Zuckerburg, founder of Facebook, was recently at a conference in the UK and was quoted saying that growth is Facebook's primary focus is growth, not revenue. Here's the link to the article:
I'm not sure how I feel about this strategy. Is it smart? He must know something I don't, because I don't get it. It seems that Zuckerburg is operating on one of two principles. Either he figures once he gets big enough he MUST be able to make a profit because... well... he's such a big website. I actually think this is what he's secretly hoping, but not telling anyone. More likely, he doesn't know how to make money withFacebook, but he does know how to grow Facebook, so he's focusing on what he knows. Fair enough... I guess.
The biggest problem with this stance is, of course, the money. As Facebook grows it's going to cost more and more to operate - cost he can't afford without significant revenue. The site already loads slow and, quite honestly, has enough bugs to regularly crash my browser. How does he expect to keep improving without sustained money? Maybe he's also betting that Microsoft won't let their $240 million investment go down the drain and will do what it takes to help Facebook financially.
The bigger problem for me is Zuckerburg's refusal to say he needs to face his revenue problems head on. Of course they're working on it by experimenting and acknowledging he can't just put ads on the site, but how is paying the bills not his number one priority? I guess if you're a private company you can do whatever you want...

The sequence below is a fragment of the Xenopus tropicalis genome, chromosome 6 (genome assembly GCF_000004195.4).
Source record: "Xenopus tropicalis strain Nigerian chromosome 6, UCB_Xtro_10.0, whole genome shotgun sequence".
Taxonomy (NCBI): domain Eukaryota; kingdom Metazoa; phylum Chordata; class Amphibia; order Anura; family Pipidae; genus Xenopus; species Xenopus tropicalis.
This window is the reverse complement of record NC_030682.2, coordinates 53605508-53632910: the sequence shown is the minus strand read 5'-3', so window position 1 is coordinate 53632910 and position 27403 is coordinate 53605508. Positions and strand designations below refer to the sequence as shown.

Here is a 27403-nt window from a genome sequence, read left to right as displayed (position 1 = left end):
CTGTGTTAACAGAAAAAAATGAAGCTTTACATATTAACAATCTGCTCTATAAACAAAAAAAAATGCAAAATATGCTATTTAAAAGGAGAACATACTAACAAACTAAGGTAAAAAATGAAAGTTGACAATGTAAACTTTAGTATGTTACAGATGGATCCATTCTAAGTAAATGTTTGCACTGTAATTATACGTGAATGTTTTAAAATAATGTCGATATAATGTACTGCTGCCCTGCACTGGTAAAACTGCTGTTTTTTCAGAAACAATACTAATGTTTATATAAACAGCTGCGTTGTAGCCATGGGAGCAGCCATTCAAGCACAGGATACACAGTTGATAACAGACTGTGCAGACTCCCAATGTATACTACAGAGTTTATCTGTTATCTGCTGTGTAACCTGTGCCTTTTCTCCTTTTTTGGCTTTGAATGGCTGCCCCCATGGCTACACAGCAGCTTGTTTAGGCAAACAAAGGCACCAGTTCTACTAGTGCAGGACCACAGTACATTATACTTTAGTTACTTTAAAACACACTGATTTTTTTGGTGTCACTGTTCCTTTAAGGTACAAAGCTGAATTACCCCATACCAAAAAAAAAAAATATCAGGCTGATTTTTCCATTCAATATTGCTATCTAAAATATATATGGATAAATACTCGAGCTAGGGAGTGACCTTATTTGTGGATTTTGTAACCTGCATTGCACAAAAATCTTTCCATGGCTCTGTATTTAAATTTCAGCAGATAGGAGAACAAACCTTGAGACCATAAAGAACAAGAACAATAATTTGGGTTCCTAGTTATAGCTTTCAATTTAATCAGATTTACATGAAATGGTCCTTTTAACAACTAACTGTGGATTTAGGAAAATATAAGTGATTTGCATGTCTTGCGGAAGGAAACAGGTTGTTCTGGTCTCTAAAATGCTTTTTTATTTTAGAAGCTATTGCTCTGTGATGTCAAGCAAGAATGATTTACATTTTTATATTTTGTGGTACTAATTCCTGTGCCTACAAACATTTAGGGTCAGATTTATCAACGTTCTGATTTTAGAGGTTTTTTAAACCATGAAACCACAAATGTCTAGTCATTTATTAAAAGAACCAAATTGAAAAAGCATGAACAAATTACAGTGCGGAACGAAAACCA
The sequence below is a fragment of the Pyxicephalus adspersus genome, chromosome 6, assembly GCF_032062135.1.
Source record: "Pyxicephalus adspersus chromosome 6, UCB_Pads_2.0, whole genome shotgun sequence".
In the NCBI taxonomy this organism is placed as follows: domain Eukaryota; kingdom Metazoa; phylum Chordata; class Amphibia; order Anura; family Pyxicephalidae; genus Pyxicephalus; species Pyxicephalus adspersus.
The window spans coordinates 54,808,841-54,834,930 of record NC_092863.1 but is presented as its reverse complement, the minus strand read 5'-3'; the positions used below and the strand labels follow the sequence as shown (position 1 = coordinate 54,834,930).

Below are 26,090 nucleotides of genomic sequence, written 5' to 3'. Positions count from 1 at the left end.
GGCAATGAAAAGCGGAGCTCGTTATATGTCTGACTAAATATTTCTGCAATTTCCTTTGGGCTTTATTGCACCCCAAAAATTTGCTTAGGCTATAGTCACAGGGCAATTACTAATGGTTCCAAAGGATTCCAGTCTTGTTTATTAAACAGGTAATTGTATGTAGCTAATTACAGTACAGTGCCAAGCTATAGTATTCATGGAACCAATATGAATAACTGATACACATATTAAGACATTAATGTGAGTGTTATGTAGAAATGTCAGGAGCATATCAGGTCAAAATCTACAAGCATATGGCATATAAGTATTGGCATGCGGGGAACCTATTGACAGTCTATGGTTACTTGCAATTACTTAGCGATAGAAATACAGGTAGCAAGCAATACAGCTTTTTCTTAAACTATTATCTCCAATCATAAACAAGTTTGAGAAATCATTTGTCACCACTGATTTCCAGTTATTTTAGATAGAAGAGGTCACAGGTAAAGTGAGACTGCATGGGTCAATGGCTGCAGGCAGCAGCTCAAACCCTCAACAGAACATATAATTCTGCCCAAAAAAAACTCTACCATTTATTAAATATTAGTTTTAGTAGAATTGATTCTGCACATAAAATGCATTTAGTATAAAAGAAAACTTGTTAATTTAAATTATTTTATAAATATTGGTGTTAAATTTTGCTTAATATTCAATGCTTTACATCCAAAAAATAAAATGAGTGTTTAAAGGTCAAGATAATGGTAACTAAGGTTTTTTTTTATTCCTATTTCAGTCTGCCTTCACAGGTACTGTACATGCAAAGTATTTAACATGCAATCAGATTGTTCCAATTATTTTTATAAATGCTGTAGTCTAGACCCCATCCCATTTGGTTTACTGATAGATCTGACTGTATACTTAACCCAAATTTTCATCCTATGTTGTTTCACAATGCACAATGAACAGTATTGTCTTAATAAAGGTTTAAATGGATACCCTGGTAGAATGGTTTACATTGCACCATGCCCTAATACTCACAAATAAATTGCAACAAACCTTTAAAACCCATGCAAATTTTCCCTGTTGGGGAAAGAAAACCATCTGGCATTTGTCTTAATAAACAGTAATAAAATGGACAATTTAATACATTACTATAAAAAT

Unfortunately, as the article describes, top people are leaving his organization and growth is slowing. Revenue, it seems, would fix these two issues. With revenue Zuckerburg can offer real incentives for people to stay and can afford to spend the money necessary to grow his site. Just think: if Facebook loaded faster because they had more servers and came out with more features because they had more engineers working for them, Facebook would continue to grow and thrive organically - exactly what he wants.
Bottom line: Growth is nice, but revenue is what sustains a business and fuels growth.